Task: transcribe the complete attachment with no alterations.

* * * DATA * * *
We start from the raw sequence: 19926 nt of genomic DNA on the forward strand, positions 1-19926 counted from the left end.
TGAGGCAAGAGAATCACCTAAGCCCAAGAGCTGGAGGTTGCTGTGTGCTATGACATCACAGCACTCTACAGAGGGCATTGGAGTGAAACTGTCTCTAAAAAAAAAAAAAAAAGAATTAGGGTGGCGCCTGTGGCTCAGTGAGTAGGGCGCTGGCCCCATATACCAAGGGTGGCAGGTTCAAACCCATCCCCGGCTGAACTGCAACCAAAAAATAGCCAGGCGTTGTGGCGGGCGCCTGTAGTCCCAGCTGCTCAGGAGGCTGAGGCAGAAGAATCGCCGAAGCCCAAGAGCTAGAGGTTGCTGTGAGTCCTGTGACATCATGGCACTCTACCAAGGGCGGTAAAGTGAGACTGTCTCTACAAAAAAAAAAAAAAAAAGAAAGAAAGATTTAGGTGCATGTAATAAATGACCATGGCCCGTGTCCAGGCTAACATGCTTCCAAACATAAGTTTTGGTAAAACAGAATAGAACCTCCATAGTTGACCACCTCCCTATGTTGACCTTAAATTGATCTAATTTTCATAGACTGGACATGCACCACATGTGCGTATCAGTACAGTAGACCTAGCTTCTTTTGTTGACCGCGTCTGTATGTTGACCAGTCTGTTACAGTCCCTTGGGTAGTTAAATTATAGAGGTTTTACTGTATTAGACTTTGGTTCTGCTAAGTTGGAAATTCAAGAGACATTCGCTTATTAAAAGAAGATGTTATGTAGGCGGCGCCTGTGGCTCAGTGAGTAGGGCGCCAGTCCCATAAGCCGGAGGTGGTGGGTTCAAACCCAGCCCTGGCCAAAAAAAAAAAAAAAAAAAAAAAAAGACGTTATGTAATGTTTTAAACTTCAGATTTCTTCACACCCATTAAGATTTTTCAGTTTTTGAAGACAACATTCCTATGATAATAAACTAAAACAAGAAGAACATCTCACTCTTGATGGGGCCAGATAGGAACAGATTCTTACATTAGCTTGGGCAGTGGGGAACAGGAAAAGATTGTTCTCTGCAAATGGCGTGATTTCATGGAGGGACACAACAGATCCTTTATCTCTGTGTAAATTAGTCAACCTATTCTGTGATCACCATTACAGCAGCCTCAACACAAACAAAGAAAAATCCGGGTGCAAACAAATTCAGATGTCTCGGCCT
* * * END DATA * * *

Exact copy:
We start from the raw sequence: 19926 nt of genomic DNA on the forward strand, positions 1-19926 counted from the left end.
TGAGGCAAGAGAATCACCTAAGCCCAAGAGCTGGAGGTTGCTGTGTGCTATGACATCACAGCACTCTACAGAGGGCATTGGAGTGAAACTGTCTCTAAAAAAAAAAAAAAAAGAATTAGGGTGGCGCCTGTGGCTCAGTGAGTAGGGCGCTGGCCCCATATACCAAGGGTGGCAGGTTCAAACCCATCCCCGGCTGAACTGCAACCAAAAAATAGCCAGGCGTTGTGGCGGGCGCCTGTAGTCCCAGCTGCTCAGGAGGCTGAGGCAGAAGAATCGCCGAAGCCCAAGAGCTAGAGGTTGCTGTGAGTCCTGTGACATCATGGCACTCTACCAAGGGCGGTAAAGTGAGACTGTCTCTACAAAAAAAAAAAAAAAAAGAAAGAAAGATTTAGGTGCATGTAATAAATGACCATGGCCCGTGTCCAGGCTAACATGCTTCCAAACATAAGTTTTGGTAAAACAGAATAGAACCTCCATAGTTGACCACCTCCCTATGTTGACCTTAAATTGATCTAATTTTCATAGACTGGACATGCACCACATGTGCGTATCAGTACAGTAGACCTAGCTTCTTTTGTTGACCGCGTCTGTATGTTGACCAGTCTGTTACAGTCCCTTGGGTAGTTAAATTATAGAGGTTTTACTGTATTAGACTTTGGTTCTGCTAAGTTGGAAATTCAAGAGACATTCGCTTATTAAAAGAAGATGTTATGTAGGCGGCGCCTGTGGCTCAGTGAGTAGGGCGCCAGTCCCATAAGCCGGAGGTGGTGGGTTCAAACCCAGCCCTGGCCAAAAAAAAAAAAAAAAAAAAAAAAAGACGTTATGTAATGTTTTAAACTTCAGATTTCTTCACACCCATTAAGATTTTTCAGTTTTTGAAGACAACATTCCTATGATAATAAACTAAAACAAGAAGAACATCTCACTCTTGATGGGGCCAGATAGGAACAGATTCTTACATTAGCTTGGGCAGTGGGGAACAGGAAAAGATTGTTCTCTGCAAATGGCGTGATTTCATGGAGGGACACAACAGATCCTTTATCTCTGTGTAAATTAGTCAACCTATTCTGTGATCACCATTACAGCAGCCTCAACACAAACAAAGAAAAATCCGGGTGCAAACAAATTCAGATGTCTCGGCCT